Book Review: Ghost Soldiers: The Epic Account of World War II’s Greatest Rescue Mission


Ghost Soldiers: The Epic Account of World War II’s Greatest Rescue Mission by Hampton Sides

Ghost Soldiers is the first book by historian and author Hampton Sides. Initially published by Doubleday, it’s been available in paperback since 2002. It tells the story of the rescue of American POWs from the Japanese prison camp at Cabanatuan in the Philippines in January of 1945.

When the Japanese invaded the Philippines in 1942 it was then an American Commonwealth on the path to independence. The invasion forced the largest surrender in American history. Once under Japanese occupation after the Battle of Bataan, between 60,000 and 80,000 American and Filipino prisoners of war were forcibly marched some 65 miles to Camp O’Donnell - the infamous Bataan Death March. During the march the Japanese engaged in severe physical torture and random killings of the prisoners. It’s estimated that between 5000 and 18000 Filipinos, and 500 to 650 American soldiers died. Hundreds of the Allied troops who survived the march were housed in the POW camp in Cabanatuan. 

Their treatment at the camp did not improve. Some prisoners were tortured, and others executed without cause. Food and clothing were meagerly provided, and sanitary conditions were poor. Disease became rampant and led to many hundreds of deaths. 

The war began to turn in October 1944, with the American forces under General MacArthur retaking the Philippine island of Leyte after the largest naval battle in history. This caused the Japanese to take as many able bodied POWs as possible from Cabanatuan, to be transported back to Japan where they were used as slave labor in factories producing war materiel.

The camp at Cabanatuan, which had at its peak held some 8000 prisoners, held only around 500 Allied POWs, mostly Americans, by January of 1945. They were the sickest and weakest of those who had survived the Bataan Death March and what came after. American forces were pushing ever closer to Cabanatuan. The American command was aware of the camp, and they feared that the retreating Japanese would murder all the remaining prisoners. Their fear was not unfounded, as they had learned that exactly that fate had already been meted out by the Japanese at another prison camp on the island of Palawan in December.

On January 30th a combined force of Filipino guerilla fighters, US Army Rangers and Alamo Scouts, under the command of Lt. Col. Henry Mucci staged a prison break. Operating behind enemy lines, they surprised and overwhelmed the Japanese and freed the POWs. The prisoners were successfully transported back to the US front lines, and many later safely returned to the US aboard a Navy transport ship, which was itself a target of the Japanese forces.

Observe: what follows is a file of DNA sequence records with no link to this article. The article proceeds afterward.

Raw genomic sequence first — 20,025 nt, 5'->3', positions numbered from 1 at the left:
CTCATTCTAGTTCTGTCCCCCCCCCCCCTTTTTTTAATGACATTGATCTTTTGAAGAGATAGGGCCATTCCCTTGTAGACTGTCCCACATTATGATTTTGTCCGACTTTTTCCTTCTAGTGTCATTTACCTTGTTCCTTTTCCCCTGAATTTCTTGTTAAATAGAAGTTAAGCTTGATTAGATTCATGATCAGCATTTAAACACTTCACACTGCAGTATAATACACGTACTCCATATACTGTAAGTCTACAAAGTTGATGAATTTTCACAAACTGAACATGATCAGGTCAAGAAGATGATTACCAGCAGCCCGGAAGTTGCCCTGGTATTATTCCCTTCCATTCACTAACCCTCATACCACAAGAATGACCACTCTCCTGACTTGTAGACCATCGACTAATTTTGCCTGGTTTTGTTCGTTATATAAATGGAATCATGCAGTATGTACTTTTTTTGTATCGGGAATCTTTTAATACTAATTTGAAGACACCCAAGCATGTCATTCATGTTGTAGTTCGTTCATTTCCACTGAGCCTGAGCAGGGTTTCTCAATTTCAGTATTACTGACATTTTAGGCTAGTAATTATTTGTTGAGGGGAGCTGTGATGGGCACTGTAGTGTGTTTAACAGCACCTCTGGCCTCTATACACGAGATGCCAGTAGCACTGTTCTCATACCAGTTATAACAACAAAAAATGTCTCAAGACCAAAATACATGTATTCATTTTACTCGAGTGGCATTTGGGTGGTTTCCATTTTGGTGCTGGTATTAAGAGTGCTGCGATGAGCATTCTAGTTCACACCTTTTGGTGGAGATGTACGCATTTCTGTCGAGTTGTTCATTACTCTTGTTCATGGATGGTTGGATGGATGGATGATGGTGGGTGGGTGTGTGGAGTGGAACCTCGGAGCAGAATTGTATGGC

Sides’ account of all of this is thoroughly researched and reported. It’s a well done book that illuminates a part of the history of World War II that, until his book, had not received much attention since the war concluded. Sides contacted many of the POWs and worked with them to gather information and put the story together. There is an interesting Q&A with the author on the Powell’s Books site that tells how he became interested in telling the story. 

The book received the 2002 PEN USA non-fiction award, and led to more than one television documentary. It is the partial basis for the 2005 film The Great Raid (which unfortunately was a box office bomb). 

RATING: Four Stars ⭐⭐⭐⭐ Recommended to anyone with interest in the history of World War II.

Personal Reading Note:

I have a paperback copy of this book on my TBR pile back home in Michigan, but since we are traveling in Australia now, and I couldn’t pack too many books, I decided to borrow an ebook copy from my local library back home to read on my Kindle here. I love the Libby app, which made this possible, and I love the fact that my small town library is able to leverage its library partnerships to offer a huge selection of books and magazines digitally. You are missing out if you are a book lover who isn’t using Libby. 

[Other than being a big fan of libraries, I have no partnership with my local library, it’s partnerships, nor with Libby, and no one is compensating me to tell you that I love the Libby app.] 

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Title: Ghost Soldiers: The Epic Account of World War II’s Greatest Rescue Mission
Author: Hampton Sides
Publisher: Anchor (KnopfDoubleday)
Publish Date: May 7, 2002
ISBN-13: 9780385495653
Publisher’s List Price: $17.00 (Trade Paperback as of 06/2022)